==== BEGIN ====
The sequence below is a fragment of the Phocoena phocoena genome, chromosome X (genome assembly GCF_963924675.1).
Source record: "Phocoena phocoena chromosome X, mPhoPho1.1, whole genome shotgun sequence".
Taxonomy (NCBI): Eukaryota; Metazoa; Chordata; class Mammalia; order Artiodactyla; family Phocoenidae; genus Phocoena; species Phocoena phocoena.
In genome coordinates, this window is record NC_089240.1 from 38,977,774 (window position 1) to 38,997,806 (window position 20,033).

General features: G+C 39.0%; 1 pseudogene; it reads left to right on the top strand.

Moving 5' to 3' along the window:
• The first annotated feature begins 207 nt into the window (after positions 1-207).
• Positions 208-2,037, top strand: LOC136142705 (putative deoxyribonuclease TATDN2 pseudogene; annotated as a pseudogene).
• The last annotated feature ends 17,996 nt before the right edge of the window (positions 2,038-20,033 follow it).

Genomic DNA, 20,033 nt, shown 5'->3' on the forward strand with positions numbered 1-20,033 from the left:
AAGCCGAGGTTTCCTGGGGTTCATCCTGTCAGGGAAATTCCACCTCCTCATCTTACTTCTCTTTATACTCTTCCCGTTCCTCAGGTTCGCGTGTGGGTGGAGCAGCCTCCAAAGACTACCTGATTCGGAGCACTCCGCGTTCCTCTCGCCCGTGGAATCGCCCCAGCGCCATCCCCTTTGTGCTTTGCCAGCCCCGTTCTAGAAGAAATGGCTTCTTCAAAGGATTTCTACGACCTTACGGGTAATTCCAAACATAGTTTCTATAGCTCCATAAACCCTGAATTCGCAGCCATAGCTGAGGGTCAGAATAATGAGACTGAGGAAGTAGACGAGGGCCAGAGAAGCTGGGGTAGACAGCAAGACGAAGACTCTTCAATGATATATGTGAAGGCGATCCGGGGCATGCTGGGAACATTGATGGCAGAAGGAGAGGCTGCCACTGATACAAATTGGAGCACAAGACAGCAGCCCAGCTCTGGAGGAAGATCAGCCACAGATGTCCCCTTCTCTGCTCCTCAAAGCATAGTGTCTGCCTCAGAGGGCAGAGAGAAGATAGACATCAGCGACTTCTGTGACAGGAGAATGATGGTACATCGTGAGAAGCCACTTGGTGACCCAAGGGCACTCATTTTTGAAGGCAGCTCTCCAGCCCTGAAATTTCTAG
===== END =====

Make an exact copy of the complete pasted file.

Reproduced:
The sequence below is a fragment of the Phocoena phocoena genome, chromosome X (genome assembly GCF_963924675.1).
Source record: "Phocoena phocoena chromosome X, mPhoPho1.1, whole genome shotgun sequence".
Taxonomy (NCBI): Eukaryota; Metazoa; Chordata; class Mammalia; order Artiodactyla; family Phocoenidae; genus Phocoena; species Phocoena phocoena.
In genome coordinates, this window is record NC_089240.1 from 38,977,774 (window position 1) to 38,997,806 (window position 20,033).

General features: G+C 39.0%; 1 pseudogene; it reads left to right on the top strand.

Moving 5' to 3' along the window:
• The first annotated feature begins 207 nt into the window (after positions 1-207).
• Positions 208-2,037, top strand: LOC136142705 (putative deoxyribonuclease TATDN2 pseudogene; annotated as a pseudogene).
• The last annotated feature ends 17,996 nt before the right edge of the window (positions 2,038-20,033 follow it).

Genomic DNA, 20,033 nt, shown 5'->3' on the forward strand with positions numbered 1-20,033 from the left:
AAGCCGAGGTTTCCTGGGGTTCATCCTGTCAGGGAAATTCCACCTCCTCATCTTACTTCTCTTTATACTCTTCCCGTTCCTCAGGTTCGCGTGTGGGTGGAGCAGCCTCCAAAGACTACCTGATTCGGAGCACTCCGCGTTCCTCTCGCCCGTGGAATCGCCCCAGCGCCATCCCCTTTGTGCTTTGCCAGCCCCGTTCTAGAAGAAATGGCTTCTTCAAAGGATTTCTACGACCTTACGGGTAATTCCAAACATAGTTTCTATAGCTCCATAAACCCTGAATTCGCAGCCATAGCTGAGGGTCAGAATAATGAGACTGAGGAAGTAGACGAGGGCCAGAGAAGCTGGGGTAGACAGCAAGACGAAGACTCTTCAATGATATATGTGAAGGCGATCCGGGGCATGCTGGGAACATTGATGGCAGAAGGAGAGGCTGCCACTGATACAAATTGGAGCACAAGACAGCAGCCCAGCTCTGGAGGAAGATCAGCCACAGATGTCCCCTTCTCTGCTCCTCAAAGCATAGTGTCTGCCTCAGAGGGCAGAGAGAAGATAGACATCAGCGACTTCTGTGACAGGAGAATGATGGTACATCGTGAGAAGCCACTTGGTGACCCAAGGGCACTCATTTTTGAAGGCAGCTCTCCAGCCCTGAAATTTCTAG